On Thursday, a huge whale was spotted swimming along the Gulf of Aqaba in the Red Sea, two days after being seen off the coast of Eilat, Israel. What made it surprising is that the huge creature was a blue whale, and it was the first time that the largest of all mammals was seen in these warm waters.
The whale measures 24 metres long and belongs to a subspecies known as the pygmy blue whale, according to a statement from the Ministry of Environment. Monitoring teams are tracking the whale’s movement.
Pygmy blue whales have a larger head, shorter tail, and shorter baleen plates, and can live up to 70-90 years. They live in cold water but are forced to migrate in search of food as a result of the destructive impacts of climate change.
Blue whales are the largest animals ever known to have lived on Earth. These magnificent marine mammals rule the oceans at up to 100 feet long and upwards of 200 tonnes, according to National Geographic. The blue whales’ tongues alone can weigh as much as an elephant, and their hearts as much as an automobile.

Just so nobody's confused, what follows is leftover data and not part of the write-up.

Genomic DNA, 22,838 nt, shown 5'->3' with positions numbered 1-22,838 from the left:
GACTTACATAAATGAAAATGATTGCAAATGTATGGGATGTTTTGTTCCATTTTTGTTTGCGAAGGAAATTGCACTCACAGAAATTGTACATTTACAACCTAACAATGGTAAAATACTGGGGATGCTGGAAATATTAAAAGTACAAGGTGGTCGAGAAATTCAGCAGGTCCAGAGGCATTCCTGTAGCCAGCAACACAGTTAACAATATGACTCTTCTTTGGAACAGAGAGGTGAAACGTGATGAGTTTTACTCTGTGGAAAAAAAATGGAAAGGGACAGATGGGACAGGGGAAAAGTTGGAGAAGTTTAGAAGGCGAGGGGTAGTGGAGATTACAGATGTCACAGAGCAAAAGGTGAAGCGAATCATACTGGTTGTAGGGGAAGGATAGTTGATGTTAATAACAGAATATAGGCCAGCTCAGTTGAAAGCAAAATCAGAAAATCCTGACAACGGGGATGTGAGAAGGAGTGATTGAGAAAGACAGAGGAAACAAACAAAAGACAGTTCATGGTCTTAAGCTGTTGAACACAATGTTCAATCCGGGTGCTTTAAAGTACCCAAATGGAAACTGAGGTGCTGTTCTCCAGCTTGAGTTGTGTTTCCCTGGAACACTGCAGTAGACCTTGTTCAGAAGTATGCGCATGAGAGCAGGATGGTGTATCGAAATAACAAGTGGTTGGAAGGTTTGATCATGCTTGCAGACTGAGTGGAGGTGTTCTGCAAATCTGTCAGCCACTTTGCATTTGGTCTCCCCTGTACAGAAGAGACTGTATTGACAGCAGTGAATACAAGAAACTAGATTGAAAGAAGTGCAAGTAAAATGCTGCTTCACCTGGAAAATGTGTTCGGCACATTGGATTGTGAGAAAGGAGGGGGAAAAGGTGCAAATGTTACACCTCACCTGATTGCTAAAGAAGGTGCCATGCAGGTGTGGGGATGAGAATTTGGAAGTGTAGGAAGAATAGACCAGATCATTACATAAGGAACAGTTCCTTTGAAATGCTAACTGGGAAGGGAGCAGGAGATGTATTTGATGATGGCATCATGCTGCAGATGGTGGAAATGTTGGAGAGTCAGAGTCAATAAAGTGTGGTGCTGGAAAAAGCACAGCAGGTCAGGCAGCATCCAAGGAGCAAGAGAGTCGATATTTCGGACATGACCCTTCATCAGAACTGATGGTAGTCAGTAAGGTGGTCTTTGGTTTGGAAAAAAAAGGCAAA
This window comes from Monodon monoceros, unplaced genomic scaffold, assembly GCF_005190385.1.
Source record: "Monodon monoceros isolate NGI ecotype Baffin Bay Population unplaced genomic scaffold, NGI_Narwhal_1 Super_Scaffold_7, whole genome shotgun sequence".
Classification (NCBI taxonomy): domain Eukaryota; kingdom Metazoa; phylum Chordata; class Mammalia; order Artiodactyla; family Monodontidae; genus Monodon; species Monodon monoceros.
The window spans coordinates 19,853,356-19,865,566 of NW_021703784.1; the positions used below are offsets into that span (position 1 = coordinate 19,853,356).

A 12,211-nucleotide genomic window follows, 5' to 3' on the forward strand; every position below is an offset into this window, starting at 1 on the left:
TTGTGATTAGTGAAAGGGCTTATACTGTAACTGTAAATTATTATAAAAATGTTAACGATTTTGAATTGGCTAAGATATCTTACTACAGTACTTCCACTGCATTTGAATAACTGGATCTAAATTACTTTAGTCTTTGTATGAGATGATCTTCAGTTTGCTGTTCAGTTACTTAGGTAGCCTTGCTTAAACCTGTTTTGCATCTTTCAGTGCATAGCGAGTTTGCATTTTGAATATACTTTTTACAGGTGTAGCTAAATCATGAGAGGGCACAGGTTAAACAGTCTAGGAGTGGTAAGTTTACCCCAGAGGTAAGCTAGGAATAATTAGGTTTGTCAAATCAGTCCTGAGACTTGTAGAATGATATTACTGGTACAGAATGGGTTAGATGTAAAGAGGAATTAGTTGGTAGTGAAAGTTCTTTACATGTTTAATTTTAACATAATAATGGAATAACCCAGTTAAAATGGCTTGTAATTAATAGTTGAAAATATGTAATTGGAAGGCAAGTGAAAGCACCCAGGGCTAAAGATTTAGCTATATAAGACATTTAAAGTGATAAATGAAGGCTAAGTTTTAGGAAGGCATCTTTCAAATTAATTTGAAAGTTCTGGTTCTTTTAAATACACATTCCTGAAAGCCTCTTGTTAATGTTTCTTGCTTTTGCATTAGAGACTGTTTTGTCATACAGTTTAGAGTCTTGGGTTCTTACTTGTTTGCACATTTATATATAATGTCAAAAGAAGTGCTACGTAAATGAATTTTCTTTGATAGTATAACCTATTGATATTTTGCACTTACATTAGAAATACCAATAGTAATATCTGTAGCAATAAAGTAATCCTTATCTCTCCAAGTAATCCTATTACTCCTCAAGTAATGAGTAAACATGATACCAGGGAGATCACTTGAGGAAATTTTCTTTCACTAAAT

According to the Convention on the Conservation of Migratory Species of Wild Animals (CMS), several whale species, including the humpback whale, have been spotted in the Red Sea, but only nine species of whales and dolphins are known to appear in the area regularly.
The minister of environment, Khaled Fahmy, said that the appearance of the blue whale in the Red Sea is “abnormal” and the last typhoon, which hit Oman this month, brought various “fishes” to Egypt’s coasts, including the blue whale. He added that the blue whale “is not dangerous, but it could not find enough food in the region.”
An assistant professor of oceanography at Helwan University, Tarek Farag, believes that the blue whale is not dangerous for the ecology system in the Red Sea, denying relations between the Oman typhoon and the whale sighting. He explained that mammals change their behaviour and it takes a long time to know if the creature will inhabit the Red Sea or not.